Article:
Building on the big year of 2017 and spurred in part by the convergence of AI and HPC, global revenue for high performance servers jumped 15.6 percent last year, according to market analyst firm Hyperion Research, from $11.9 billion to $13.7 billion, exceeding Hyperion’s forecast of $13 billion for the year.
In Q4 2018, high-end server revenue grew by 10.1 percent to $3.7 billion, up from $3.5 billion for the same period of 2017, benefitting “from HPC’s crucial role at the forefront of AI research and from the growing adoption of HPC servers by enterprise datacenters to accelerate business operations,” said Steve Conway, Hyperion’s SVP of research. Looking ahead, the St. Paul, MN-based firm forecasts HPC server revenue will reach $20 billion by 2023, a 7.8 percent CAGR over the next five years.
Hyperion expects healthy worldwide HPC-based revenue expansion in machine learning, deep learning and AI, growing from just more than $200 million in 2015 to more than $600 million last year to slightly more than $1.2 billion in 2021; for the 2017-2022 period, Hyperion predicts a CAGR for worldwide HPC-based AI revenues of 26.3 percent; for HPDA: 14.9 percent.
For the broader HPC technology industry, storage sales totaled $5.5 billion, followed by applications $4.6 billion, services at $2.2 billion and middleware at $1.6 billion for a total of $27.7 billion. For the 2018-2023 period, Hyperion said it expects the sector to grow at an annual CAGR of 7.2 percent.
“Fourth-quarter and calendar-year 2018 HPC server revenue grew even faster than we forecast, helped by a robust U.S. and global economy,” said Earl Joseph, CEO of Hyperion Research. “We predict continued healthy growth through 2023, with some banner years for the supercomputers segment as pre-exascale and exascale supercomputers are deployed across the world.”
• Leading the YoY Q4 growth was the supercomputers segment – specifically, HPC systems sold for $500,000 and up. Revenue in this segment climbed 31 percent to $1.6 billion, compared with $1.2 billion in the prior-year fourth quarter, and accounted for 41.9 percent of Q4 2018 revenue.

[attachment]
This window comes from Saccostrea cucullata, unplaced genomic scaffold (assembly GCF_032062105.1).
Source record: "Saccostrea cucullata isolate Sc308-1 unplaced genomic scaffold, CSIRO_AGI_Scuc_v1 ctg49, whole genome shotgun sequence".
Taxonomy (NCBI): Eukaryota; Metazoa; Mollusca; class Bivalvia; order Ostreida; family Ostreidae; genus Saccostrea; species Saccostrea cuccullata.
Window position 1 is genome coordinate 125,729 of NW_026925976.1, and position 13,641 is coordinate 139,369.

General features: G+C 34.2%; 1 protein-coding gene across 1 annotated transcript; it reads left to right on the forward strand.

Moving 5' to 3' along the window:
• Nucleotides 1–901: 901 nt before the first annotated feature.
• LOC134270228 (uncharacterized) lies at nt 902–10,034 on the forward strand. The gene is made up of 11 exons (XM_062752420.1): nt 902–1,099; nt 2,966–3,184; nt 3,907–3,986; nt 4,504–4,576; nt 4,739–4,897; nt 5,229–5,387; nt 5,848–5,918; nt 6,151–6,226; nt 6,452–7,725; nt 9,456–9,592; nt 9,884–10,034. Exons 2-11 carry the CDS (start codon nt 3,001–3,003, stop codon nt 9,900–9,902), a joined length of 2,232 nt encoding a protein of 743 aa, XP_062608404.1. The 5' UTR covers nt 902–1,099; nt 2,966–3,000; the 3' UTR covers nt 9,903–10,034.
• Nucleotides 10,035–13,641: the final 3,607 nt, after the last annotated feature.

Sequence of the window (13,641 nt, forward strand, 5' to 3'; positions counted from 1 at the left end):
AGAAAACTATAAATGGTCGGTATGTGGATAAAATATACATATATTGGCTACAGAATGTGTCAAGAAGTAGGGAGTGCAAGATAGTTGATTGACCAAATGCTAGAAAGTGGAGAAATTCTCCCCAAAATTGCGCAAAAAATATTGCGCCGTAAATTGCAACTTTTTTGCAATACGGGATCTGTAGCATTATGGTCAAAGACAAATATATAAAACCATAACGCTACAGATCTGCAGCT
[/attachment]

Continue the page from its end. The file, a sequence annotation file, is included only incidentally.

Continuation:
• The divisional segment for systems, priced at between $250,000 and $499,000, grew by 12.9 percent, from $587 million in Q4 2017 fourth quarter to $662 million Q4 2018, accounting for 17.8 percent of revenue.
• The market segment for systems sold for $100,000 to $249,000 declined by 6.4 percent in the Q4 2018 to $1.0 billion from the strong 2017 fourth-quarter total of $1.1 billion. The 2018 figure represented 27 percent of fourth-quarter HPC server revenue.
• Similarly, the workgroup segment, systems sold for under $100,000, dipped 18.7 percent, from $607 million in Q4 2017 to $493 million in Q4 quarter 2018, representing 13.3 percent of HPC server revenue.
The top four high end server vendors, by market share, for 2018 were HPE with 34.8 percent, Dell EMC with 20.8 percent, IBM (maker of the world’s two most power systems, Summit and Sierra) with 7.1 percent and Lenovo with 7 percent, according to Hyperion. This signifies a significant step forward for Big Blue, which, since the sale of its X86-based server business to Lenovo in 2014, had not cracked the top four in HPC server sales. For the year IBM server revenues in this sector jumped from $575 million in 2017 to $971 million last year.
Meanwhile, the largest YoY Q4 market share gainers were Penguin Computing (58 percent), Fujitsu, (33 percent) and Dell EMC (27 percent).
As for HPC systems market sectors, bio-sciences led the way at $1.2 billion followed by CAE, chemical engineering, digital content creation and distribution, and economics/financial.